To learn more about CCAAs and CCAs to make an informed decision, attend the WSGA Convention June 4-7, contact the WSGA Office at 307-638-3942 to ask questions or receive a CCAA/CCA Education Packet, visit wysga.org for extensive information or attend an informational meeting in your area.

 

There was a saying on the ranch I grew up on. “Don’t pitch the kids out with the hay.” It wasn’t really a saying, but it should have been. When I was a fuzzy-haired, overall-clad eight-year-old girl, my life revolved around being in the barn. In fact, I once moved my bed out there, but that’s a story for another time. In today’s story, I was helping out in the hayloft. 

In anticipation of a new crop of alfalfa, we were pitching forkfuls of loose hay out of the loft and onto a flatbed below. My job was to move the loose stuff forward from the back of the barn and push it toward my dad who piled it up.  From there, Grandpa, who was armed with the requisite fork, would pitch it out onto the trailer below. On the ground, Grandma and my sister raked up the spillage and put it back on the trailer. Now, I have to admit that my dedication to the mission at-large was far greater than my dedication to my role in achieving the mission.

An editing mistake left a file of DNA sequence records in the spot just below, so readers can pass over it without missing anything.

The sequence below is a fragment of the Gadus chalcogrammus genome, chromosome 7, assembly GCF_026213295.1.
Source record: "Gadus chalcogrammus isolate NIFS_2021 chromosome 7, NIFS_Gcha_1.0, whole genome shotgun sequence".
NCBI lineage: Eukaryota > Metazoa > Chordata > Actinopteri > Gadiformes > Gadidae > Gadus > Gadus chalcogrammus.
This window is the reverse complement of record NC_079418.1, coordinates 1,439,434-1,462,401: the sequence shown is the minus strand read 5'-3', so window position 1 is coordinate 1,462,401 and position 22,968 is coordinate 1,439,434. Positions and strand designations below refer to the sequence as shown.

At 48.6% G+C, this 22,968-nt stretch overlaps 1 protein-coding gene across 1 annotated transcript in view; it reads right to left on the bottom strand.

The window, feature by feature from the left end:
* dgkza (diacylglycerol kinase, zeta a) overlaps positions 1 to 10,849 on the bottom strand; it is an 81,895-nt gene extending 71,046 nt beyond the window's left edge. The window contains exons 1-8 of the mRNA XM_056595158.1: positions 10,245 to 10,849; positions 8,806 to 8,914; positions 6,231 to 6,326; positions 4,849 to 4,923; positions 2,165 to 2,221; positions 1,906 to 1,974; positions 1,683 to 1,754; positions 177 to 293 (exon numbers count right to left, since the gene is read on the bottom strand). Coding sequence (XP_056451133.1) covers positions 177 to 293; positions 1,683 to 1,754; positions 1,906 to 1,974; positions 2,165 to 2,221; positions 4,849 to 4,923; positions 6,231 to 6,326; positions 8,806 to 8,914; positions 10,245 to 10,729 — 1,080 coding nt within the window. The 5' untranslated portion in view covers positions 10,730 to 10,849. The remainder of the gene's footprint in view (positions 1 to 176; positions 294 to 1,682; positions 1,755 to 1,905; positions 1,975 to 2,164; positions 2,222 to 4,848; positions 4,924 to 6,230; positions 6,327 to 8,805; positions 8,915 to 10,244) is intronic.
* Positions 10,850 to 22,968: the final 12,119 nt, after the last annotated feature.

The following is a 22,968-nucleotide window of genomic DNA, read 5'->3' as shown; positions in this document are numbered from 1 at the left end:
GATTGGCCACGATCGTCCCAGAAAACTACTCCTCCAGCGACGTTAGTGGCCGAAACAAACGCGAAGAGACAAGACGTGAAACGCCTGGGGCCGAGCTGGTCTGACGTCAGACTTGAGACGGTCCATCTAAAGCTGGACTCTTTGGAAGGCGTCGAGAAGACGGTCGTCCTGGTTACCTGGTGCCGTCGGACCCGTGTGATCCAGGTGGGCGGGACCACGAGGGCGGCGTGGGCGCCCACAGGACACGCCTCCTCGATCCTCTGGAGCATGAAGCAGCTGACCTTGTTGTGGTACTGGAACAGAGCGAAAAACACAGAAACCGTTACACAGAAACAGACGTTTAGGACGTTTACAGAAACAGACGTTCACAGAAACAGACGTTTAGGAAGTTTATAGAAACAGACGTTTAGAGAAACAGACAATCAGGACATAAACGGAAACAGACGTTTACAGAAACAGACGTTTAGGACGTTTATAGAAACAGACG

The afternoon was hot. Being ready to finish and go to the house for iced tea, Grandpa was pitching like Cy Young trying to get his 512th win. When the fork tine snagged my overall cuff, Grandpa must have thought the catcher tossed him a bowling ball. I sailed from the loft, twisting and writhing in the air as if auditioning for Cirque Du Soleil. I can’t speak to the gracefulness of the dive, but I stuck the landing. Flat. On. My. Back.